“Our police officers cannot be seen as an occupying force disconnected from the communities they serve. Bonds that have been broken must be restored. Bonds that never existed must now be created,” Holder said during a recent trip to Atlanta.

TIME justice

Federal Law Enforcement Banned From Religious Profiling

Eric Holder
Tony Dejak—AP U. S. Attorney General Eric Holder speaks during a news conference before a roundtable meeting in Cleveland, Ohio on Dec. 4, 2014.

"Profiling by law enforcement is not only wrong, it is profoundly misguided and ineffective," Eric Holder said

Profiling on the basis of religion, gender, national origin, sexual orientation, and gender identity by federal law-enforcement agencies will be banned, the Justice Department announced Monday.

The draft changes have been under review for months and Attorney General Eric Holder was eager to issue them before he steps down.

The new policy means that federal law-enforcement officers cannot use these characteristics as the basis for making routine or spontaneous law-enforcement decisions like traffic stops. The older rules, in effect since 2003, barred making those stops on the basis of race or ethnicity …
TIME justice

NYPD Chief: A Black Man in NYC ‘Doesn’t Have Anything to Fear From Us’

Mayor De Blasio And Police Chief Bratton Discuss Police Training
Andrew Burton—Getty Images New York Police Department (NYPD) Commissioner Bill Bratton attends a press conference on Dec. 4, 2014 in the College Point neighborhood of the Queens borough of in New York.

NYPD internal probe into chokehold-related death will take three to four months

NYPD Commissioner Bill Bratton addressed on Sunday the nationwide protests sparked by a grand jury’s decision not to indict a white cop in the chokehold-related death of an unarmed black man, Eric Garner.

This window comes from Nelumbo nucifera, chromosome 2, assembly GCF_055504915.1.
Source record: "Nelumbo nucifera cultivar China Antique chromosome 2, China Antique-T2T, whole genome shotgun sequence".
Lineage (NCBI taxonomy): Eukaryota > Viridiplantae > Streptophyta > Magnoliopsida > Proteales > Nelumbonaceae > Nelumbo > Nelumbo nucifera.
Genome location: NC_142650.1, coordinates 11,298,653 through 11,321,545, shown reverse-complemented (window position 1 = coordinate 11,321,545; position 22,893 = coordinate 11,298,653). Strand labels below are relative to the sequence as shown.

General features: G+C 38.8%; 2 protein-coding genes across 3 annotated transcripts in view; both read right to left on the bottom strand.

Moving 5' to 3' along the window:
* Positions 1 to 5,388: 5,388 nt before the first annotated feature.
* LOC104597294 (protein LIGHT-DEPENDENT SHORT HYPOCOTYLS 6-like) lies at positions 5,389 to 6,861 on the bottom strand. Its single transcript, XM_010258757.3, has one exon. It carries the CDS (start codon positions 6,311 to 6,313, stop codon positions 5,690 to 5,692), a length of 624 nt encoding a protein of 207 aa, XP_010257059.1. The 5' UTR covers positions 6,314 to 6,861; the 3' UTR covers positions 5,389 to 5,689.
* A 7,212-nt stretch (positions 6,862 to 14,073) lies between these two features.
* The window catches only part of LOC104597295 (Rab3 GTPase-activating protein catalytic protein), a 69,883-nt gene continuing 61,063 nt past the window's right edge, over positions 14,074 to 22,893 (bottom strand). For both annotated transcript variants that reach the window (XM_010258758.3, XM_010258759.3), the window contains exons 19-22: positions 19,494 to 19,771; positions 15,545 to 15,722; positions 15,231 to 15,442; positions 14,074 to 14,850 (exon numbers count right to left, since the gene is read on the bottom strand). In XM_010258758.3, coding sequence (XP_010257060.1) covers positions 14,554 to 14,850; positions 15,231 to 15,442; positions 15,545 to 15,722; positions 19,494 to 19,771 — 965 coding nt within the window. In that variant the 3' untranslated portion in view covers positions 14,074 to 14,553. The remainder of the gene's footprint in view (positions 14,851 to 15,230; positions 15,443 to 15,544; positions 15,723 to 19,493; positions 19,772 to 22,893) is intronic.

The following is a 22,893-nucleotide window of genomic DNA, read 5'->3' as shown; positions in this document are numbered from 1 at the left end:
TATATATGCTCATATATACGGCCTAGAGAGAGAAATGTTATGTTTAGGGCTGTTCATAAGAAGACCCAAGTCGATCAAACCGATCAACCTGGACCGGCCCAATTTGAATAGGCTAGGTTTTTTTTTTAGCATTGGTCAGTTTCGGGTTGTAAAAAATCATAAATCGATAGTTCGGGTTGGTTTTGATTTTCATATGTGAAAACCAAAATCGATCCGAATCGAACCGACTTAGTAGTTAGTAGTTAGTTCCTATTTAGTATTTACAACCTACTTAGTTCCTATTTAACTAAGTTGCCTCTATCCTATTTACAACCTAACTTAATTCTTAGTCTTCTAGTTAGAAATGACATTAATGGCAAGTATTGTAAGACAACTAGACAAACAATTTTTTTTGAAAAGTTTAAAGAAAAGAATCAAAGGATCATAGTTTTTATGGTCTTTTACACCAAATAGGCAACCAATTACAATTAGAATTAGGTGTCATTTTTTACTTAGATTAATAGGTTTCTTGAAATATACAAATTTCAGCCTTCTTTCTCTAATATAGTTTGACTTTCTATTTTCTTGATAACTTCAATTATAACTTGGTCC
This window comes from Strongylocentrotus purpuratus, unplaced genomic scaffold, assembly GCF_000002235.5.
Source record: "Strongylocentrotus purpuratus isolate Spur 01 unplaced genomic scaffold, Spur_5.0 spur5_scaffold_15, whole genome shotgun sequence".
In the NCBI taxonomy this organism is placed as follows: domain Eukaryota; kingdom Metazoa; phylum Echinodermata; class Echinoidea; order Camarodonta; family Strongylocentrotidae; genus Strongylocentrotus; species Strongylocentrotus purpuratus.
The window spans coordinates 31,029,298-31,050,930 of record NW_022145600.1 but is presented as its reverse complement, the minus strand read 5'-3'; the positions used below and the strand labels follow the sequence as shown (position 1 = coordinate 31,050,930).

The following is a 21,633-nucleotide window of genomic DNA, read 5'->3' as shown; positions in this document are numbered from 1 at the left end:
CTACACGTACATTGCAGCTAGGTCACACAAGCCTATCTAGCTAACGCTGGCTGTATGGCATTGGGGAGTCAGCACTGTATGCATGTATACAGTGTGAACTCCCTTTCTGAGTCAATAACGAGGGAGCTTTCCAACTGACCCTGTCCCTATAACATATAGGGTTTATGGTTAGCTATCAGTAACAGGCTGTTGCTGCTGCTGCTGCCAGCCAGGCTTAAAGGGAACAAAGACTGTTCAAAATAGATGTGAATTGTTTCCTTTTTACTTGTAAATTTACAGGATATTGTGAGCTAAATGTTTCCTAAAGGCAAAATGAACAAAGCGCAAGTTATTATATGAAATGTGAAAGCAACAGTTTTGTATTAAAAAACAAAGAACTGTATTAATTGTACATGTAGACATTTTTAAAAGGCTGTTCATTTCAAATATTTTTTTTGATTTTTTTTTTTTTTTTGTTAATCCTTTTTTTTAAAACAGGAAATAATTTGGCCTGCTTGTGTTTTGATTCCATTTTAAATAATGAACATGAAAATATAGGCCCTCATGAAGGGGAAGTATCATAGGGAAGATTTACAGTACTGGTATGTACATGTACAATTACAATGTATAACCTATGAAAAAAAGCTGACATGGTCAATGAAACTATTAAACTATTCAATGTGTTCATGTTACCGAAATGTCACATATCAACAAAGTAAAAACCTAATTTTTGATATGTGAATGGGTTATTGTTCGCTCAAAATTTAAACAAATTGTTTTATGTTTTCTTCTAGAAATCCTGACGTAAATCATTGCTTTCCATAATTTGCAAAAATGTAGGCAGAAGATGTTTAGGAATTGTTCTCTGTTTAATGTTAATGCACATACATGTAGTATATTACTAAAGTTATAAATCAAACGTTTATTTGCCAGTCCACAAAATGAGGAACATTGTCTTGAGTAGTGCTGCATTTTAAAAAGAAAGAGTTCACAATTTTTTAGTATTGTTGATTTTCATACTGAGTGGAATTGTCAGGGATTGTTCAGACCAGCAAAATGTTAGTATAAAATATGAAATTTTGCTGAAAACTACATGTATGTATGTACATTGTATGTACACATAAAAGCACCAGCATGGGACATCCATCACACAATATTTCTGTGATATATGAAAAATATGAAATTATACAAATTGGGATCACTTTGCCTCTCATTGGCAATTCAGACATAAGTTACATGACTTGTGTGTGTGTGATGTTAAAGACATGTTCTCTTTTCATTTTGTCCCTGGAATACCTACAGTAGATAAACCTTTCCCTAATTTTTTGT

“Actually, [a black man in New York City] doesn’t have anything to fear from us,” Bratton said in response to a question on CBS’s Face the Nation. “But [protesters] do feel that. And it’s a result of, unfortunately, the stop, question and frisk controversy that overshadows so much of the success in reducing crime in the city for so many years.”

Bratton said the NYPD’s administrative investigation is underway, and it will determine if there were any violations of policies and procedures. The NYPD’s internal probe into Garner’s death will take as many as three to four months to complete, which means it’ll likely conclude before the Justice Department’s civil rights investigation.

“Part of the [NYPD investigation] will be to determine what everybody has seen on the video — is that, in fact, within the framework of what we teach our officers in terms of, ‘How do you take down the person you’re attempting to arrest?'” Bratton explained. “Chokehold is not illegal. It’s not against [New York] law. It’s against department policy and protocol.”